Sunday, July 22, 2007

Things I've Learned From Selling Harry Potter

1. People who are into it are suspicious of those who are not. They shut down and back away; won't look you in the eye.

2. I began to think to myself by the end of the night that maybe I should buy one. It's not because I would read it right away, and it's not because I think it'll become a collector's edition anytime soon - they printed so many millions of them. It's because they became a commodity like a cell phone or an ipod - you simply must have one! What, you don't have one yet? You're a holdout.

3. Only one person asked for it by its full name. "Hi, do you have a copy of Harry Potter and the Deathly Hallows?" I laughed. He said, "why are you laughing?" I told him that most others truncated it. "The new Harry Potter book?" "Harry Potter?" "Harry?" These were the timid ones.

4. People from every fashion, age- and income-range of the Anglo-Saxon diaspora are seeking out this book.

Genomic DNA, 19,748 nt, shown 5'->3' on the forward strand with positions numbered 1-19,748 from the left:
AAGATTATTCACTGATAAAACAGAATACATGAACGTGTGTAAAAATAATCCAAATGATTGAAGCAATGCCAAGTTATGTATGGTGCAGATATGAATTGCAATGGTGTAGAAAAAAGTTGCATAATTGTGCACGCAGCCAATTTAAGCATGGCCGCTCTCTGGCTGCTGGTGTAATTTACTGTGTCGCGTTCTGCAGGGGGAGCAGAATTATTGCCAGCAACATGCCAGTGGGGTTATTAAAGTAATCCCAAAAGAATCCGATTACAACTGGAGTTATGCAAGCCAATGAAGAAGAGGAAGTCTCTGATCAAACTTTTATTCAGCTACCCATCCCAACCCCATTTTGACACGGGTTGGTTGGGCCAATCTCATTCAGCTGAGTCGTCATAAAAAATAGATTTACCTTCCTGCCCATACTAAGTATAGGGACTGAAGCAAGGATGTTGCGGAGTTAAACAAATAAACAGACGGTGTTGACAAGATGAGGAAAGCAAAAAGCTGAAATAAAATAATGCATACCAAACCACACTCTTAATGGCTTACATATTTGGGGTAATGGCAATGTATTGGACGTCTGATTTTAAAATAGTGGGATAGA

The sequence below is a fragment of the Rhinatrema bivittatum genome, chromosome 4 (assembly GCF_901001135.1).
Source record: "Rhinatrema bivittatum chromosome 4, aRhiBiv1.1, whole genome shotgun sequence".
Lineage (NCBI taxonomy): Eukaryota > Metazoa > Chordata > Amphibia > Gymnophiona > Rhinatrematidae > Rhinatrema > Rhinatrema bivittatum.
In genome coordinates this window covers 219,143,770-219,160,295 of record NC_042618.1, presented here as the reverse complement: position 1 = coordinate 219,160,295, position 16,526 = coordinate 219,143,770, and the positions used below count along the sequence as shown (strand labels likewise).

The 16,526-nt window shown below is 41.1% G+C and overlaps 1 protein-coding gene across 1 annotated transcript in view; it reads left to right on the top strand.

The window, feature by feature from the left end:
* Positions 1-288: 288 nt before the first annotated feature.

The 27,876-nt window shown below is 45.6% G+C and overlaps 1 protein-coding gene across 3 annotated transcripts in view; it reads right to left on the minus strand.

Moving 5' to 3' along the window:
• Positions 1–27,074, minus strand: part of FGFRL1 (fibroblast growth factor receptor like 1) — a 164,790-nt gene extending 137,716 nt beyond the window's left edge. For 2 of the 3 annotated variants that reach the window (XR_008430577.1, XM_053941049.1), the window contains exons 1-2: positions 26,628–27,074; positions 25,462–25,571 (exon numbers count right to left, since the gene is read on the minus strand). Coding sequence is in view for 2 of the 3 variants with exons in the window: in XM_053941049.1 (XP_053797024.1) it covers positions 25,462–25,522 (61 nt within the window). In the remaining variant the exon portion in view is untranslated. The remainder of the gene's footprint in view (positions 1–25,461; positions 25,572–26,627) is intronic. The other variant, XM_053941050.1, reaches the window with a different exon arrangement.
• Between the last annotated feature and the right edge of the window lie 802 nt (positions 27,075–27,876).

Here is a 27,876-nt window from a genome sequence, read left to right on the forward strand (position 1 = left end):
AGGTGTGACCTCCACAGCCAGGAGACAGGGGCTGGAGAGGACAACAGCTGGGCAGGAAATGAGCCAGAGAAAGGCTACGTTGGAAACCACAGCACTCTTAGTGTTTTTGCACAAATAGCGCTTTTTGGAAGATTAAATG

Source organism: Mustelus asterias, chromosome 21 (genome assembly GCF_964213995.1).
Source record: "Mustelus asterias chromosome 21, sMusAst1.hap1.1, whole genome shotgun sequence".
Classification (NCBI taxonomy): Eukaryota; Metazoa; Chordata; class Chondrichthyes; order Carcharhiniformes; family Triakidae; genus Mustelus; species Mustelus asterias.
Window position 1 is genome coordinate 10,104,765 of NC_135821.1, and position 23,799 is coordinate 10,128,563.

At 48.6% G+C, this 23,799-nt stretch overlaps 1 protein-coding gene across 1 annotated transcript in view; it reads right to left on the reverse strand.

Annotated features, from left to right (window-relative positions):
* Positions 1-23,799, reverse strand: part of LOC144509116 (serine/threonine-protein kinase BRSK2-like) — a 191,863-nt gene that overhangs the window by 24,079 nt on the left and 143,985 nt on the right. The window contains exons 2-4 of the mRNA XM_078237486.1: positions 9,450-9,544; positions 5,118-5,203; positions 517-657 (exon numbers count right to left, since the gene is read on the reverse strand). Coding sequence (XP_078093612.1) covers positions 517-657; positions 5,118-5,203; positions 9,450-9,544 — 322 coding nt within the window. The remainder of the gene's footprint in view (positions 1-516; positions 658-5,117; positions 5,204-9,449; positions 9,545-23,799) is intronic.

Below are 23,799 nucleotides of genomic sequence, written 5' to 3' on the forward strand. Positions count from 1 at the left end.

5. I wish I lived in a big, spooky castle where I could creep through damp hallways with a candelabrum and then arrive at a stony, tapestried room, where I would then sit and read James and the Giant Peach.

6. As a bookseller, there has been and is no other thing in the store that is sold with the same ferocity as This. (Well, one thing - but I won't go into that). This becomes the opposite of the "forest for the trees" thing.

7. Many people deny themselves sleep.

Thursday, July 19, 2007

I Don't Usually Do This

I am generally quite against blog posts that are comprised of nothing but diatribes about this or that, but I am disgusted with Scholastic. I can't believe how lawsuit-crazy they have become. Remember when you were in elementary school and you'd get those thin little newspapers that invited you into the Weekly Reader Book Club, and many of those books were Scholastic books, struggling to get noticed and bought for the totally reasonable price of a dollar ninety-nine? Now Scholastic is pretty much giving the finger to any little kid on a budget that can't afford a thirty-five dollar book. It's a cash cow, but it's a book for kids, so it's ethically sound - this renders its makers untouchable. It lives again, reincarnated by the wonder of film. It's a bit Augustus Gloop.